HARO – “Help a Reporter Out” – is a free service that links journalists with sources. It’s a helpful resource for authors looking for book publicity. (That’s a portion of a typical HARO e-mail message on the right.)
HARO’s publisher batches source requests from journalists and sends them to subscribers via e-mail three times a day. The queries are grouped by categories that include biotech and healthcare, education, general, lifestyle and fitness, and several others. The query titles are listed at the top of each HARO e-mail; click on the one that interests you and you’ll jump down to the full query.
All replies to queries go through HARO’s internal system rather than to a reporter’s e-mail address, which isn’t provided.
Don’t make these 3 mistakes
As someone who uses HARO to find sources on a regular basis, I’m sharing here the six elements I look for in a HARO response to help me decide if a source is a good fit for my article. Before I do that, though, I want to make sure you don’t use these three surprisingly common (and inappropriate) responses. They will guarantee that you won’t be interviewed or mentioned:
- “You should call me. I know a lot about this.”
- “I saw your HARO ad. If you’re ever looking for a source about (insert random topic unrelated to query here), call me.”
- “Read the article at this link for my opinion about this. Feel free to use anything from my article in yours.”
Respond with this information
Here are the six elements you do want to include in your response:
- The title of the “query” you’re responding to in your e-mail subject line. Every query has a title – for example, “Cheap, healthy holiday fare” or “How to keep employee morale up.” Copying and pasting the query title into the subject line of your message helps the busy journalist organize and track responses.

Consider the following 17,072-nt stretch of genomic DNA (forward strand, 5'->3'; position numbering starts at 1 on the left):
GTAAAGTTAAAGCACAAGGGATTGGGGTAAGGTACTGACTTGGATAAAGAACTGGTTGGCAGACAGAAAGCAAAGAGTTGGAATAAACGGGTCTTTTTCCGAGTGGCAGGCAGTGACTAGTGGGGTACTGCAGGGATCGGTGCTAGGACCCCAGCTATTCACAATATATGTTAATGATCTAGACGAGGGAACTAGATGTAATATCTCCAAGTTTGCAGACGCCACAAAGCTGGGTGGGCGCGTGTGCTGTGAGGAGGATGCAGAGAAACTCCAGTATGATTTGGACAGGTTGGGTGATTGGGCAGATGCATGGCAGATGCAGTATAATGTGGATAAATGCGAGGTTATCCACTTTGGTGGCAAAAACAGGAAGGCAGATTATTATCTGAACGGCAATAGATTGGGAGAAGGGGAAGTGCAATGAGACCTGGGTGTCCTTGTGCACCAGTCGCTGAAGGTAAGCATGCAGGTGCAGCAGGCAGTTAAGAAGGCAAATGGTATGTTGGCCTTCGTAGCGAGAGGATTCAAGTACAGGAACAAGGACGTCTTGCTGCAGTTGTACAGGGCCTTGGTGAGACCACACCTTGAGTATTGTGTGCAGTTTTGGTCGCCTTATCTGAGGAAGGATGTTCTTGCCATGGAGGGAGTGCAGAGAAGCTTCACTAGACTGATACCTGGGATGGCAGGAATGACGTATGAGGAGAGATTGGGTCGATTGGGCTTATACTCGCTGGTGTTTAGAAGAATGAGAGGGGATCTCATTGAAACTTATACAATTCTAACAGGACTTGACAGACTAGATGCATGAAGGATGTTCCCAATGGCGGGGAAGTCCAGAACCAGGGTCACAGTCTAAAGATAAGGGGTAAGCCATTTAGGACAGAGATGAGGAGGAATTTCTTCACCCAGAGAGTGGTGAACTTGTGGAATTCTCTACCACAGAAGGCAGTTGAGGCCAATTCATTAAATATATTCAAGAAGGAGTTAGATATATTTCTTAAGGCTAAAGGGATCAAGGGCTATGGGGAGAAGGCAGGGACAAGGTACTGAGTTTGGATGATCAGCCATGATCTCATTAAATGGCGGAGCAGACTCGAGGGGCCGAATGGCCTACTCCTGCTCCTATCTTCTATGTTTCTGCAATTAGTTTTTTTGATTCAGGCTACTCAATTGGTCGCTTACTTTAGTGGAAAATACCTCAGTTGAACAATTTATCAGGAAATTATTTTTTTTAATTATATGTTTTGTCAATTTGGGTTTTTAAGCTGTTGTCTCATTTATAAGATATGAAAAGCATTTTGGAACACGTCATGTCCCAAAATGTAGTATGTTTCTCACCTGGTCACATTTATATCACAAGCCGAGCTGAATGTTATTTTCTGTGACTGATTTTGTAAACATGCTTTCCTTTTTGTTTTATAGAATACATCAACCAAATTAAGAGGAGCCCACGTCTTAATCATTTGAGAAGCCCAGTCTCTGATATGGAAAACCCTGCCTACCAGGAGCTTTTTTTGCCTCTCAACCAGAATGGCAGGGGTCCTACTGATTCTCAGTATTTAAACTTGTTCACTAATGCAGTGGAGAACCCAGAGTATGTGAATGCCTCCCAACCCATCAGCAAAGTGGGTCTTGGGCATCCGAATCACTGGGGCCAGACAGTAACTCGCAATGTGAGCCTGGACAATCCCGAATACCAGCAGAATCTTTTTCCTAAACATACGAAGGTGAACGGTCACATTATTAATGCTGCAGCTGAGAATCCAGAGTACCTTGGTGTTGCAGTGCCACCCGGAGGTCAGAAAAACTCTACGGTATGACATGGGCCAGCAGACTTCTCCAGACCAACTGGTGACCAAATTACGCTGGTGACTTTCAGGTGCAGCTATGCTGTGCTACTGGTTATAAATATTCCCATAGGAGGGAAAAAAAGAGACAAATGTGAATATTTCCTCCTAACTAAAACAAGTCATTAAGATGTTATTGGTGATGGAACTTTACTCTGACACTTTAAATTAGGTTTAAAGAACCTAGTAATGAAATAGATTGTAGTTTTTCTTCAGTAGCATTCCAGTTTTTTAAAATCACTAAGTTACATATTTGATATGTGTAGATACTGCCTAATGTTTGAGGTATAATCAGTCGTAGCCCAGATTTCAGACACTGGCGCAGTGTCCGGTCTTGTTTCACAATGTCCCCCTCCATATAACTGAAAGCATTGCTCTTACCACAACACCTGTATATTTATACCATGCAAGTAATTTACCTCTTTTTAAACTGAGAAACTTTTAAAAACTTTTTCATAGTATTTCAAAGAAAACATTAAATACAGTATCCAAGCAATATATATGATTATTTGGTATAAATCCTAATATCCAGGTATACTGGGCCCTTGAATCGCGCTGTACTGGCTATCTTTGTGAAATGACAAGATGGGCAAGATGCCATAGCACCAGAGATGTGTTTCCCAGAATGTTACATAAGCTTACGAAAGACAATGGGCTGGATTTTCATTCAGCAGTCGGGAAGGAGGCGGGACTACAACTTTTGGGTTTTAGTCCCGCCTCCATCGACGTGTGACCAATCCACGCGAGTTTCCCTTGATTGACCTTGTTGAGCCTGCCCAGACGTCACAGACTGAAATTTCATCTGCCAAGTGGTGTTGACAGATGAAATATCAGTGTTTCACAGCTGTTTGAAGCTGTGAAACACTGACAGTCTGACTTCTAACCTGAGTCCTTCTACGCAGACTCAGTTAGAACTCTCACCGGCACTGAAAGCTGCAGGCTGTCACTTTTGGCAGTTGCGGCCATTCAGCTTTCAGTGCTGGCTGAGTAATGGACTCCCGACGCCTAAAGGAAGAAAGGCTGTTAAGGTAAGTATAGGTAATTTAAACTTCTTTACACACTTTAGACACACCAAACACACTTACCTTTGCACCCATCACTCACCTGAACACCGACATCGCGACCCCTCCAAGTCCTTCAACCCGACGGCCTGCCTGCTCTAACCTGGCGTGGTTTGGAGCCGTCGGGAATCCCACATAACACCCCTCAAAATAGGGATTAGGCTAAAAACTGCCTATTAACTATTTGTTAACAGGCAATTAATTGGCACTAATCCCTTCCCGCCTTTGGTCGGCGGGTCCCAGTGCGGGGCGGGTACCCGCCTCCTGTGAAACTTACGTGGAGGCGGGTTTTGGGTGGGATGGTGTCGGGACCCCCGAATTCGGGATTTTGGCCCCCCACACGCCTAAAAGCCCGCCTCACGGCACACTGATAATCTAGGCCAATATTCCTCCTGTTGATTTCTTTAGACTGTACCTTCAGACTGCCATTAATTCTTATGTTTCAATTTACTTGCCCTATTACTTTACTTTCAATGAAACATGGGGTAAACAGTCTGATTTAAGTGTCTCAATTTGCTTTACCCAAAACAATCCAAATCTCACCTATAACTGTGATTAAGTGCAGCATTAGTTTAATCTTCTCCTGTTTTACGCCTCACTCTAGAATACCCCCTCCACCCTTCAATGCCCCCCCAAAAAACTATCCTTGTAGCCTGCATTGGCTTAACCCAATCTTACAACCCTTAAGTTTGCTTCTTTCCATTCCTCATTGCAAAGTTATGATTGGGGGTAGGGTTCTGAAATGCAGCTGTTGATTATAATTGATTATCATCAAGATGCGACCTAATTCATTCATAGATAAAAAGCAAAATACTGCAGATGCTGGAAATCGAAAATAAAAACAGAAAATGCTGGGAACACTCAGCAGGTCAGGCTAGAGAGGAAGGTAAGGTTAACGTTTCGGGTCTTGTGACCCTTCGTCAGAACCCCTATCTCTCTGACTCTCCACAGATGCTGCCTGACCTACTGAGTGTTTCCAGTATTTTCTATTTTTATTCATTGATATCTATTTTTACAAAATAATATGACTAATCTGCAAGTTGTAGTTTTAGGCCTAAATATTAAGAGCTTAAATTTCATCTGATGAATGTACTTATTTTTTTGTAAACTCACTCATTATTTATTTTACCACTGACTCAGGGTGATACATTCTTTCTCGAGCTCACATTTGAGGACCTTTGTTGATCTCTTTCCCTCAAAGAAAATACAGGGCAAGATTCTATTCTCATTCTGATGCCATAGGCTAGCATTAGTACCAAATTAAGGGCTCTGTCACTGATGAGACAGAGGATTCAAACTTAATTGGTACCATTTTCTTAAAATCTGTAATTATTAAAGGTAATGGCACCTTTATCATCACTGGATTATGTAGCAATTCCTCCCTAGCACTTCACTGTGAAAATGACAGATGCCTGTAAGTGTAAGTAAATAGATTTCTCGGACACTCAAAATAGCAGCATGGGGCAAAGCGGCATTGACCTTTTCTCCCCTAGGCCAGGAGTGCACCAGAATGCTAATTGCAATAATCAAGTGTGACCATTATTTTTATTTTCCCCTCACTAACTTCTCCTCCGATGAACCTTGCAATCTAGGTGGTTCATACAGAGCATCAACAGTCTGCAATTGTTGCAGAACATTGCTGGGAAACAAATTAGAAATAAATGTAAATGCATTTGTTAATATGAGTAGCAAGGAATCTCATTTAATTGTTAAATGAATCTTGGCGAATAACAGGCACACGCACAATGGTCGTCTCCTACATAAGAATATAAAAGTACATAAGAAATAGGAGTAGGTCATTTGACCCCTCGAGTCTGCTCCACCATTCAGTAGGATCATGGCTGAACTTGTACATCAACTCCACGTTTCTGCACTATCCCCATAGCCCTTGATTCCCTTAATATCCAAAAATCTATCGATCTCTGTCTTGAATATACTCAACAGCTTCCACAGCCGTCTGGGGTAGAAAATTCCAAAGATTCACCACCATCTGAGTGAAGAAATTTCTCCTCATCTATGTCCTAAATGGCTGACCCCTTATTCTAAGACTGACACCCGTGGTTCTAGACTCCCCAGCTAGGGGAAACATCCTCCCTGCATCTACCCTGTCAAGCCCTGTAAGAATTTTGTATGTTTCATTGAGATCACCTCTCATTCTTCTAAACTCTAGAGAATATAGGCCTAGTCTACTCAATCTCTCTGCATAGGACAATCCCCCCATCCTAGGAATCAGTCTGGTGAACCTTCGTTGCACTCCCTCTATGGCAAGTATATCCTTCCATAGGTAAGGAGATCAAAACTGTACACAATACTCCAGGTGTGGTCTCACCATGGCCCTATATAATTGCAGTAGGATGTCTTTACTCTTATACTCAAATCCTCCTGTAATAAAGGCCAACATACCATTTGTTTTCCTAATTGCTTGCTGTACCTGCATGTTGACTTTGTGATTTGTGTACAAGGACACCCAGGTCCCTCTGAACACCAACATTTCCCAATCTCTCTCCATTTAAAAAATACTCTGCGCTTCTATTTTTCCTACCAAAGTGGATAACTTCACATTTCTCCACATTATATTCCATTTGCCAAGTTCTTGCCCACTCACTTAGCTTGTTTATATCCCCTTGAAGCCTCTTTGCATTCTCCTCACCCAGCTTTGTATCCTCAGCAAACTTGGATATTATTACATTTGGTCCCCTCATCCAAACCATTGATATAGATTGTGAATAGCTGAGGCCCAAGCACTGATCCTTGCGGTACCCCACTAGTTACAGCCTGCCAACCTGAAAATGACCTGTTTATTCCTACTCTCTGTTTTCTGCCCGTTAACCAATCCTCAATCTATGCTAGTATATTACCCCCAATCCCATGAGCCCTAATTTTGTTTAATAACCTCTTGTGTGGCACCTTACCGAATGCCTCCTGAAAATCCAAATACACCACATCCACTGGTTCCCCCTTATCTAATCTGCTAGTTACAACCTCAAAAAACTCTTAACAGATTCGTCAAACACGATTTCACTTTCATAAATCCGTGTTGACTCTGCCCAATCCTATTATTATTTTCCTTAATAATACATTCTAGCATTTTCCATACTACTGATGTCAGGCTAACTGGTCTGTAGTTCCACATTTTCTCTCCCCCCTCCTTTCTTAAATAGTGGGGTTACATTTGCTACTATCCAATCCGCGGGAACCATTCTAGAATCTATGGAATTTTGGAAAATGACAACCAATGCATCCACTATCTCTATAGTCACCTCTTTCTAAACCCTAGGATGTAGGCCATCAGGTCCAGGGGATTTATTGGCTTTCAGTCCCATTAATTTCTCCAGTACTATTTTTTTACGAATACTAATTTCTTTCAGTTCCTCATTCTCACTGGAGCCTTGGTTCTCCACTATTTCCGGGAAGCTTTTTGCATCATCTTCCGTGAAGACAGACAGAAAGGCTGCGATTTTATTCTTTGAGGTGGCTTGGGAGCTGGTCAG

- Your credentials. What makes you qualified to contribute to this article or segment? Why should the reporter interview you? In addition to summarizing your relevant expertise in one or two sentences, include a link to your bio on your website.
- One or two sentences to offer your perspective. Maybe it’s your opinion, something counter-intuitive, or information that validates the article or segment premise. Try to offer a few thoughts that the journalist won’t get from the many others who are responding. Be as specific as possible.
- Tips or advice when appropriate. If the journalist seeks an expert and there’s enough information in the request to offer tips, use bullets to present three or four.
- Brief anecdote when requested. Sometimes, reporters are looking for anecdotes, not advice from experts. If you’ve got one to share, keep it brief and to the point.
- Contact information. This one is so obvious that it’s often overlooked. Make sure you include your full signature with name, e-mail, telephone number, URL, and book title.
Finally, don’t include attachments. While HARO responders can attach files to their e-mail responses, HARO doesn’t pass those attachments along in the e-mail responses sent to journalists. (Odd, isn’t it?) If it’s important to include the information, copy and paste it into the message.
What’s your best tip for making sure your HARO response gets you and your book included in an article, segment, or blog post?
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